Reliability of Computers in Stock Exchange Market

Computer trading in the stock exchange market has come to replace floor trading which is much slower. Orders are currently being processed much faster and the system is deemed to be more efficient. This system is observed to respond in milliseconds as compared to a slower rate if it were handled by humans. The system now accounts for about 50-70 percent of trading volumes. However, there have been concerns by stock market traders of errors posed by computer trading especially fostered by the high volume of trading. There are several errors that are observed in the market today due to the use of this more recent trading method.

Many companies have computer programs that automatically sell and buy stocks in the market. These programming actions are induced by a note in drop or rise in prices. An unexplained surge in selling and buying has been noted when stock prices fall or shoot. This is because all computer programs respond to the change in prices and place orders to buy or sell. When there are too many selling orders placed in the market, this will have an effect on the overall price because the prices are projected to fall further when there is an oversupply of shares. The situation is further compounded when there isn’t enough demand to cope with it.

Sometimes in Chicago, there were huge anomalies and surge in trading based on computer algorithms that eventually spilled out of control and rippled across indexes. A further cascading effect is noted on other programs when prices are further pushed down due to oversupply. This happens when other computer programs only identify the rate from the artificially instigated price due to oversupply. This happens when say the rates were down 4% and oversupply pushed it down to a further 5%, other computer programs would place orders from 5%.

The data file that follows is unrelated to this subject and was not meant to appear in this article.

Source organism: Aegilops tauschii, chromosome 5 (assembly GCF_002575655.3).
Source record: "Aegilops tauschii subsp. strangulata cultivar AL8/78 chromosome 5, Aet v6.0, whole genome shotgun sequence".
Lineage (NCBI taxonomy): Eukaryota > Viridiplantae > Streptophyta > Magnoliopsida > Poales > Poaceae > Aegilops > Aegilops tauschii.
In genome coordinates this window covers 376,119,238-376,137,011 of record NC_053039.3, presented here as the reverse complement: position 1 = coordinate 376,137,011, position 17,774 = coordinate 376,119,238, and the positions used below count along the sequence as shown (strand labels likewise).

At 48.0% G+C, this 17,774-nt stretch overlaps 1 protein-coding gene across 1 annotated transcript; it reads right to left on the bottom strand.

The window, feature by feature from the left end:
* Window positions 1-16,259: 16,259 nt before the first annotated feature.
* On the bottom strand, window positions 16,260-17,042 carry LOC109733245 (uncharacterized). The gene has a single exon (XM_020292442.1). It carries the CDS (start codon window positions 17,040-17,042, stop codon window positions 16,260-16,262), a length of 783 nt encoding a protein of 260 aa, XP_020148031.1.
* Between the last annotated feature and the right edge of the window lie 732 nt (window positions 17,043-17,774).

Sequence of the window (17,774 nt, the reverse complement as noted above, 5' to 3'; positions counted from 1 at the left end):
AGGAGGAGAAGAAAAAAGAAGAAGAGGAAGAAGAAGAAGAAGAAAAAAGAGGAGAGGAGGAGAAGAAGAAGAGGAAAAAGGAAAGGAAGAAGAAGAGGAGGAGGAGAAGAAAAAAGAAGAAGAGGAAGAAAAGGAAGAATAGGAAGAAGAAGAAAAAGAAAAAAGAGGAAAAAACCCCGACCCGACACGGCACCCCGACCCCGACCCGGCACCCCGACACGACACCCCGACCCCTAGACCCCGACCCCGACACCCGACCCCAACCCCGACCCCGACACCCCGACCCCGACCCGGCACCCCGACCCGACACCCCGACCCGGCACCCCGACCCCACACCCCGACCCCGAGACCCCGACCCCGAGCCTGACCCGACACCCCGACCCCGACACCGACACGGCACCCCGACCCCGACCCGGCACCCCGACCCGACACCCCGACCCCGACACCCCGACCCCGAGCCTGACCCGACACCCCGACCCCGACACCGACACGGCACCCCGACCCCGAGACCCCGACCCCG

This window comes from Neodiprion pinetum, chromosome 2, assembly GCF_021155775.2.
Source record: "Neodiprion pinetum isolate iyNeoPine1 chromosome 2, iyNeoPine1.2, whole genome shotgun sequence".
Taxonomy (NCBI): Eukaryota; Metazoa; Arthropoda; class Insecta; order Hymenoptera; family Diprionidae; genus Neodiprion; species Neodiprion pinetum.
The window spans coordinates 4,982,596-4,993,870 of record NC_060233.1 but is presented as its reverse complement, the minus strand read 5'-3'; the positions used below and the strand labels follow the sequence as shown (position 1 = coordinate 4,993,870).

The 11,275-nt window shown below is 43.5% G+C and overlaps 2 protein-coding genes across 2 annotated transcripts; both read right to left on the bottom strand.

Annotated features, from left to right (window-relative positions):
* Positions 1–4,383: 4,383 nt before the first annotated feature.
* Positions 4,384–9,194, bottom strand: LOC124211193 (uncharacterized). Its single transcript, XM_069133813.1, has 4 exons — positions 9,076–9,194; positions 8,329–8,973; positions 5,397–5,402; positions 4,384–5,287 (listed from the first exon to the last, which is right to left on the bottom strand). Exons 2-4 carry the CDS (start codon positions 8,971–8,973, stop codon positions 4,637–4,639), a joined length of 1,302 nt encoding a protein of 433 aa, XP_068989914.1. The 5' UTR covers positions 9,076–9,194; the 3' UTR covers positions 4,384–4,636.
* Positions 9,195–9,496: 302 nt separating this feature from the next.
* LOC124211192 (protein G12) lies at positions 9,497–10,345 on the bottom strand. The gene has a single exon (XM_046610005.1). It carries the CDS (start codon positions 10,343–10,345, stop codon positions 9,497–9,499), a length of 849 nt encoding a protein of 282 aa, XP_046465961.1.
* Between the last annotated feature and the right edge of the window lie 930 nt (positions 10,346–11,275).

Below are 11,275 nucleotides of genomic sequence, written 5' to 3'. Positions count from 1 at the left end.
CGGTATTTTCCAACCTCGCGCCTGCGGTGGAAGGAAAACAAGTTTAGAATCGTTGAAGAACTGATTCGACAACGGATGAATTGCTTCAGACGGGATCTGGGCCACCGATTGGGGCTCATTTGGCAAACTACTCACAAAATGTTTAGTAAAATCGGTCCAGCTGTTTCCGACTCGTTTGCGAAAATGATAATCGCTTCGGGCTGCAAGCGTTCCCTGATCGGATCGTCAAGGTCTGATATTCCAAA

Recent developments in the stock market have noticed a sharp fall in share prices due to algorithmic errors observed in computer trading. The effects are only compounded by the high number of trading volumes associated with computer trading. A small error like typing a “b” for billion instead of an “m” for million could send stock share prices tumbling. This type of error has a consequence that is affected within seconds across the market and may be very difficult to reverse.

For instance, a trader created a huge fall in share prices of the S&P 500 when he was trying to sell 16,000,000 shares involving Proctor & Gamble by typing a “b” for billion instead of “m” for million. This created a sense of panic in the market and created a loss in liquidity. Due to this case, the stocks fell by a very big margin compared to the previous day’s sales. However, by the close of the market, the stocks rose again to almost measure up to the previous day’s sales.

.The ability of the computer to relay a company’s information within milliseconds might raise ethical concerns when other companies use this information to create a competitive edge. However, such problems highlighted in this article should be reported to the relevant authorities for further analysis and derivation of proper protection against such errors. This would probably work if a body in the stock market is set up to monitor anomalies in trading and stop orders immediately.

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